So why am I writing about BuzzFeed? Two reasons: one, because, for a time, it wasn’t just any old site, it was The Site, and its journey into the grave is particularly mindboggling for journalists of my generation; and two, because of Jonah Peretti.
We have written before on this blog about the particularly noxious brand of smarminess that Peretti brings to his role of villainous boss, but he has now outdone himself. As I indicated before, I thought it was pretty hard to innovate on the concept of the asshole boss “we’re firing everyone sry :(” memo, but Peretti has always been forward-thinking. His memo made me want to break several things.
Let me quote the truly enraging part of the memo in full (emphasis mine—you can read the whole thing here):
I want to explain a little more about why we’ve come to these deeply painful decisions. We’ve faced more challenges than I can count in the past few years: a pandemic, a fading SPAC market that yielded less capital, a tech recession, a tough economy, a declining stock market, a decelerating digital advertising market and ongoing audience and platform shifts. Dealing with all of these obstacles at once is part of why we’ve needed to make the difficult decisions to eliminate more jobs and reduce spending.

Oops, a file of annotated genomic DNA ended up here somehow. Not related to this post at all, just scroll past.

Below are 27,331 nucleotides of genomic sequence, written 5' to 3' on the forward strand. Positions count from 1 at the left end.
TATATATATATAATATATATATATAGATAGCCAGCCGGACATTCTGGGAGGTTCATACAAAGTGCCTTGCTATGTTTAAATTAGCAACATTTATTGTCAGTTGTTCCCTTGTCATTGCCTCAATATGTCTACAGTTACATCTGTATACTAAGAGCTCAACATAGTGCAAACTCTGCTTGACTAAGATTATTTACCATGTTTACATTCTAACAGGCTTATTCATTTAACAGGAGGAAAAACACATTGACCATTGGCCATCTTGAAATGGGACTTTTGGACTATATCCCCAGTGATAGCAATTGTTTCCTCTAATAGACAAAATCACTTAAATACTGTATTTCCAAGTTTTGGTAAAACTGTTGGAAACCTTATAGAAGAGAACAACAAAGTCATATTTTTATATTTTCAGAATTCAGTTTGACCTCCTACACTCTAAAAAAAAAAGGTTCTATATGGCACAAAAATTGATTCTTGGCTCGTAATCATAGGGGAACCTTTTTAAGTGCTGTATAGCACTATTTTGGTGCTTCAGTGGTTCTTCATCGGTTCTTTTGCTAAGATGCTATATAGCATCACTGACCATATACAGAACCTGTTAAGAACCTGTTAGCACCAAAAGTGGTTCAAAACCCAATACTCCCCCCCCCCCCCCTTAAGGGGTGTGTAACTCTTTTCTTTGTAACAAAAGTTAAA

But I also want to be clear: I could have managed these changes better as the CEO of this company and our leadership team could have performed better despite these circumstances. Our job is to adapt, change, improve, and perform despite the challenges in the world. We can and will do better.
In particular, the integration process of BuzzFeed and Complex, and the unification of our two business organizations, should have been executed faster and better. The macro environment is tough, but we had the potential to generate much more revenue than we delivered over the past 12 months.